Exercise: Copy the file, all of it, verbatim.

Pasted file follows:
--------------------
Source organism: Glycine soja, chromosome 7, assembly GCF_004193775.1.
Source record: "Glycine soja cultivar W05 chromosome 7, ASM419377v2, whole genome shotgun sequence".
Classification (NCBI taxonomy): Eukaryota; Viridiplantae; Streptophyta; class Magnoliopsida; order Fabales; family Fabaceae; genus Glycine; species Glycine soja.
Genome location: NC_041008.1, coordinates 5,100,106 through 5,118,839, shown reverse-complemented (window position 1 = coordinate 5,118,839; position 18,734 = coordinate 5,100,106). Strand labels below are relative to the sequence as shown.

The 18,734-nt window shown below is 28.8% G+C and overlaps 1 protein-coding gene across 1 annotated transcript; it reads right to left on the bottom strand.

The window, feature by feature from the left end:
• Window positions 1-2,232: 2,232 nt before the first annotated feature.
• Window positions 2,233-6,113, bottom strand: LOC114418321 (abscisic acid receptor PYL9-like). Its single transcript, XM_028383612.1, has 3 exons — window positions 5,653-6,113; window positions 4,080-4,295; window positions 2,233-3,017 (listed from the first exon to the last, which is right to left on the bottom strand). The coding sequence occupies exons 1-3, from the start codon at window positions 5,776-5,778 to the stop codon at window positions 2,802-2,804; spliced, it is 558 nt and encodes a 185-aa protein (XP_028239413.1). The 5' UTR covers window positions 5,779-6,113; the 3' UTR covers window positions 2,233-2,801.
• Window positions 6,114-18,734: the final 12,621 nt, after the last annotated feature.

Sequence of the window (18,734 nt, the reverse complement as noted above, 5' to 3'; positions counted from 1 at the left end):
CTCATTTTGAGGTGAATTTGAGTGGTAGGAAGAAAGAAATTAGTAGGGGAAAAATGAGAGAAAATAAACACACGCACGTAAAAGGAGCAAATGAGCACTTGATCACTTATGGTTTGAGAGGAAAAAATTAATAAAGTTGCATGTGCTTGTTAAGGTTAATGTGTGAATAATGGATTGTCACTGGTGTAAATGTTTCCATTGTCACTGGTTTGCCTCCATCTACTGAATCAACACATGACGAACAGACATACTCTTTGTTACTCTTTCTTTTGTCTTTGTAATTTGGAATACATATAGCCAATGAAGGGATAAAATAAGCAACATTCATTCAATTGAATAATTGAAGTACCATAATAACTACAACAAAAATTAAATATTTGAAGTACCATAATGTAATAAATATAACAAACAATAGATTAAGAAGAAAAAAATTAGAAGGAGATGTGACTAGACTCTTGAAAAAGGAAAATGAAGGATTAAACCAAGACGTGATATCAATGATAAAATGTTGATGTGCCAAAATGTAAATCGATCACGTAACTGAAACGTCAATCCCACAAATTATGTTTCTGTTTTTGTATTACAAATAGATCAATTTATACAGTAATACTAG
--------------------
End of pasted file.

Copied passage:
Source organism: Glycine soja, chromosome 7, assembly GCF_004193775.1.
Source record: "Glycine soja cultivar W05 chromosome 7, ASM419377v2, whole genome shotgun sequence".
Classification (NCBI taxonomy): Eukaryota; Viridiplantae; Streptophyta; class Magnoliopsida; order Fabales; family Fabaceae; genus Glycine; species Glycine soja.
Genome location: NC_041008.1, coordinates 5,100,106 through 5,118,839, shown reverse-complemented (window position 1 = coordinate 5,118,839; position 18,734 = coordinate 5,100,106). Strand labels below are relative to the sequence as shown.

The 18,734-nt window shown below is 28.8% G+C and overlaps 1 protein-coding gene across 1 annotated transcript; it reads right to left on the bottom strand.

The window, feature by feature from the left end:
• Window positions 1-2,232: 2,232 nt before the first annotated feature.
• Window positions 2,233-6,113, bottom strand: LOC114418321 (abscisic acid receptor PYL9-like). Its single transcript, XM_028383612.1, has 3 exons — window positions 5,653-6,113; window positions 4,080-4,295; window positions 2,233-3,017 (listed from the first exon to the last, which is right to left on the bottom strand). The coding sequence occupies exons 1-3, from the start codon at window positions 5,776-5,778 to the stop codon at window positions 2,802-2,804; spliced, it is 558 nt and encodes a 185-aa protein (XP_028239413.1). The 5' UTR covers window positions 5,779-6,113; the 3' UTR covers window positions 2,233-2,801.
• Window positions 6,114-18,734: the final 12,621 nt, after the last annotated feature.

Sequence of the window (18,734 nt, the reverse complement as noted above, 5' to 3'; positions counted from 1 at the left end):
CTCATTTTGAGGTGAATTTGAGTGGTAGGAAGAAAGAAATTAGTAGGGGAAAAATGAGAGAAAATAAACACACGCACGTAAAAGGAGCAAATGAGCACTTGATCACTTATGGTTTGAGAGGAAAAAATTAATAAAGTTGCATGTGCTTGTTAAGGTTAATGTGTGAATAATGGATTGTCACTGGTGTAAATGTTTCCATTGTCACTGGTTTGCCTCCATCTACTGAATCAACACATGACGAACAGACATACTCTTTGTTACTCTTTCTTTTGTCTTTGTAATTTGGAATACATATAGCCAATGAAGGGATAAAATAAGCAACATTCATTCAATTGAATAATTGAAGTACCATAATAACTACAACAAAAATTAAATATTTGAAGTACCATAATGTAATAAATATAACAAACAATAGATTAAGAAGAAAAAAATTAGAAGGAGATGTGACTAGACTCTTGAAAAAGGAAAATGAAGGATTAAACCAAGACGTGATATCAATGATAAAATGTTGATGTGCCAAAATGTAAATCGATCACGTAACTGAAACGTCAATCCCACAAATTATGTTTCTGTTTTTGTATTACAAATAGATCAATTTATACAGTAATACTAG